IKEA reaches $50 million settlement for Malm dresser deaths of 3 children

IKEA has reached a tentative $50 million settlement with the parents of three children killed in dresser tip-over incidents that led to a nationwide recall of Malm dressers. The parents of 22-month-old Teddy McGee of Apple Valley, Minnesota are included in the settlement. Teddy was killed by a falling IKEA Malm dresser last February.

IKEA and the Consumer Product Safety Commission announced a recall of Malm dressers in June, offering a full refund and free wall-anchoring kit to customers. IKEA also agreed to stop the sale of Malm dressers until safety improvements were made.

Danger goes beyond IKEA

The recall followed a demand from three members of Congress, including Sen. Amy Klobuchar of Minnesota, for a ban on Malm dressers sales and an immediate recall. Sen. Klobuchar has also introduced legislation to protect children from tipping furniture by setting new industry safety standards.

"IKEA has taken some responsibility for these deaths both through the settlement and the biggest furniture recall in the history of America," Klobuchar said in a statement. "The danger furniture tip-overs pose goes beyond IKEA's Malm dressers. Until we have effective standards in place, kids will continue to be at risk of injuries and death. We need to pass my bill to prevent any further tragedies, ensure stronger standards across the board, and protect our children."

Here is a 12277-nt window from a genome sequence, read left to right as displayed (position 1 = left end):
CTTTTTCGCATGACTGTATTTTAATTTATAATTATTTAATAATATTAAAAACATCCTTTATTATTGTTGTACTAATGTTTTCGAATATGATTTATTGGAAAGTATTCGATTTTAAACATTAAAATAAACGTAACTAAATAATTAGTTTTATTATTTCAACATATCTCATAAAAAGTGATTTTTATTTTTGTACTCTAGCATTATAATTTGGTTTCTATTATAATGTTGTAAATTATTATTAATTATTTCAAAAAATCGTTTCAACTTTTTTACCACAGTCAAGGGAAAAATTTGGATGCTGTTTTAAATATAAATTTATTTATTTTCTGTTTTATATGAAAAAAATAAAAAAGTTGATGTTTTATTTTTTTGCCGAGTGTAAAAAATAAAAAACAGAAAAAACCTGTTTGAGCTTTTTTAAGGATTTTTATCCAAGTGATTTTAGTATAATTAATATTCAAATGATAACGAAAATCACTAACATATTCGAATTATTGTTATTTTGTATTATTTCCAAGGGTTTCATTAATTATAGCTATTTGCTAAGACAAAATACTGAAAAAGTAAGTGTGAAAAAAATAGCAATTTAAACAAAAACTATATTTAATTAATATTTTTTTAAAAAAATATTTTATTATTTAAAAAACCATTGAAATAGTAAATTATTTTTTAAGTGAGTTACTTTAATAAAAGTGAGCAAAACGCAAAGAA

Teddy McGee's death

The McGee family had just returned home from church on Feb. 14 and put Teddy down for a nap. Janet McGee said she was checking up on her son every 15 to 20 minutes.

"When I went in to check on him the last time, I opened the door quietly and at that angle I saw his bed was empty and at that angle, I thought I'd open it further and see him playing on the other side of the door and hiding and peer up and giggle," McGee said.

But instead, a very different scene emerged.

"I immediately ran over and hoisted it up and started digging through the drawers that had all fallen out and screamed someone call 9-1-1," McGee said. "And at the bottom of the drawers was our Ted laying pretty quiet and still."

Teddy McGee's death would become the third caused by a Malm dresser tip-over.

READ MORE - Parents speak out after son killed by IKEA dresser